Sunday, January 10, 2010

The Deceptive Nature of At Will Employment

In most job application forms used in the United States today, there is a legal clause stating that the job consists of "at will employment" which can be terminated "with or without cause" at any time, by either the employer or the employee. Sounds fair, right? After all, if the employee is free to quit at any time without cause, then why shouldn't the employer be equally free to terminate the arrangement?

Here's the trouble: Regardless of whether or not an employer had just cause for termination of the employee, it's generally assumed in the course of most job interviews (and even prior to those interviews, when potential employers are looking over job application forms to determine who to interview and who to ignore) that the employer had just cause for terminating the employee.

If the employee terminated the arrangement, on the other hand, the employee is once again assumed in most cases to be the one at fault. It's presumed, especially if the employee was only at that job for a very short time, that the employee quit the job because he was flaky and unable to commit to anything, when in fact the employer may have been a complete jerk whose abusive treatment of the employee drove the employee to quit even though the employee badly needed the job.

In short, job interviewers represent the employer, so they naturally see all employers as the "good guys", whether specific employers are in fact good guys or not.

This is true, to some extent, even if the applicant has only lost or quit one or two jobs in his entire life. But negative accumptions tend to snowball for employees who have had a string of bad luck.

In short, the "at will" employment arrangement greatly favors the employer, since it basically gives the employer permission to treat the employee in a manner which completely disregards the Golden Rule. Regardless of whether or not their reasons for termination of their employees are just or reasonable, they seldom suffer loss as a result of such decisions. At worst, they may be required by the state to pay a portion of the terminated employees' unemployment insurance; but even then, they are unlikely to suffer any serious negative business repercussions, whereas employees who have been unjustly fired can spend many years trying to simply recover from such incidents and get their careers back on track.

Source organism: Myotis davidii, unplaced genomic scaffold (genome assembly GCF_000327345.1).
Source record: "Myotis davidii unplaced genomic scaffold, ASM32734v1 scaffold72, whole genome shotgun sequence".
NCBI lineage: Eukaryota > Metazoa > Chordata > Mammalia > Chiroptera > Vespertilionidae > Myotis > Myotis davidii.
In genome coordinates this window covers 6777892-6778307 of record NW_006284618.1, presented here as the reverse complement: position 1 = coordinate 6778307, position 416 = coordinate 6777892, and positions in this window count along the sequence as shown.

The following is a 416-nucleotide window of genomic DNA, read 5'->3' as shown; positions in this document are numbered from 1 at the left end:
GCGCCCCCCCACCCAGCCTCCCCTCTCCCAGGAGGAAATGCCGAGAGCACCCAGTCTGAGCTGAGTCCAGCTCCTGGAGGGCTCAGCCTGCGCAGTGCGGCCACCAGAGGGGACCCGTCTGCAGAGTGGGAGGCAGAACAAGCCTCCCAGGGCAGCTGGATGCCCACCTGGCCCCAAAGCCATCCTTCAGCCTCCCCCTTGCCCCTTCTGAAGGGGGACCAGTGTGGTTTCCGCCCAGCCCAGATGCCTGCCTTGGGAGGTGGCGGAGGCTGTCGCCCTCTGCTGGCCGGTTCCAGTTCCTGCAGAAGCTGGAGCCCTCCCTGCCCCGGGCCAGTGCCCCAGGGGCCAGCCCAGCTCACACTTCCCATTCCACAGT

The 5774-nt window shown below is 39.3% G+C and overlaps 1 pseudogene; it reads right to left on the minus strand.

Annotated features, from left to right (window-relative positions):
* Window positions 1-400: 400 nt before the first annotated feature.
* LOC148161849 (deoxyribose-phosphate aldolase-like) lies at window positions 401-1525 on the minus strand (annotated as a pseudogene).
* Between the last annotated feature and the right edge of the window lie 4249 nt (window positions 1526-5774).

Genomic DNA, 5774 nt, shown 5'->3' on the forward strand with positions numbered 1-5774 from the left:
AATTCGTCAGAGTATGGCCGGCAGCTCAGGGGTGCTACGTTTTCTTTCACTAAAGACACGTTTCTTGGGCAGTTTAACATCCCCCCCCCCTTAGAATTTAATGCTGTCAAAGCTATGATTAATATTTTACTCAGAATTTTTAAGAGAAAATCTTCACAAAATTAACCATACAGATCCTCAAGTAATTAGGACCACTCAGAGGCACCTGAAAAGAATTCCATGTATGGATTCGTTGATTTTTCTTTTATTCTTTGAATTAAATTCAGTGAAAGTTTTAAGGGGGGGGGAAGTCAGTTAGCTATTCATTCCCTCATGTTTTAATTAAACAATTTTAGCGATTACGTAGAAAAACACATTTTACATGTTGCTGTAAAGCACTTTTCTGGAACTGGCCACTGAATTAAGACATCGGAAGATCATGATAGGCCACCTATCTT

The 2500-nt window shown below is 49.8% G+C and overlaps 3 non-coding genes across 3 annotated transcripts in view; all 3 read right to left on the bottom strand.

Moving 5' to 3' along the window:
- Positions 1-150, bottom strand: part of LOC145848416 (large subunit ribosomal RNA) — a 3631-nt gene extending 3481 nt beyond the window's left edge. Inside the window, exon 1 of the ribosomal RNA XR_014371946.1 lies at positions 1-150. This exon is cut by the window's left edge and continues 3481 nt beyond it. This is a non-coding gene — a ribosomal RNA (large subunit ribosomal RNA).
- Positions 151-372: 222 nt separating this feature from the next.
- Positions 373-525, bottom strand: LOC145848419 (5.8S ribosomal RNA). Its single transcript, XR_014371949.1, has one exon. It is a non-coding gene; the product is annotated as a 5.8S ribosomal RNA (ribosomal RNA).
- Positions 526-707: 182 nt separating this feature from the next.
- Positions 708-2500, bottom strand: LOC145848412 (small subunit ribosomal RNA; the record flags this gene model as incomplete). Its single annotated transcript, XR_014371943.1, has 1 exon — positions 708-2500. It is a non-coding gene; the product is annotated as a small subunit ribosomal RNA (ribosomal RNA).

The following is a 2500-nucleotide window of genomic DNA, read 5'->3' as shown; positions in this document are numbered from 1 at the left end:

Now, it's true that employers can be sued for "wrongful termination," but such lawsuits are rare; and usually, they're limited to very specific types of situations, such as overt discrimination on the basis of race or age or gender. It's hard for the injured party --- namely, the fired employee --- to prove that the loss of his or her job is attributable to flaws or errors in judgment on the part of the ex-employer.

If an employer makes an "at will" clause a part of the job application form or the written job offer, it's not as if the employee-to-be has any say in the matter. Any job applicant who insisted that that clause be stricken from the agreement would basically be forfeiting even the slightest chance of being hired for the position. So even though it may appear that agreeing to that clause is a strictly voluntary matter, that's an illusion. Job applicants basically take their chances, cross their fingers and pray that their new bosses aren't inconsiderate jerks. Sometimes, they get lucky. Often, they do not.

Having experienced the downsides of mutual "employment at will" arrangements firsthand, I would change the laws to prohibit such compulsory agreements between employers and employees. All employers who fired specific employees would be required to justify their actions legally, not just in relation to unemployment insurance compensation claims, but also in a manner which would enable wrongfully discharged employees to apply for future jobs without having such incidents held against them. And perhaps there would be some method of publicly shaming employers who abused their authority by firing employees at the drop of a hat for reasons which had nothing to do with job performance.

Another solution might be to require that all job interviews be conducted by independent parties who would be more objective, rather than being conducted by people who by natural inclination tend to automatically make positive assumptions about applicants' former employers.

This might also help to reduce the need to go through the common song and dance wherein applicants are inhibited from being really honest about their former employers, during the course of interviews, on account of their awareness that such honesty will generally be held against them, regardless of whether or not what they say is true.

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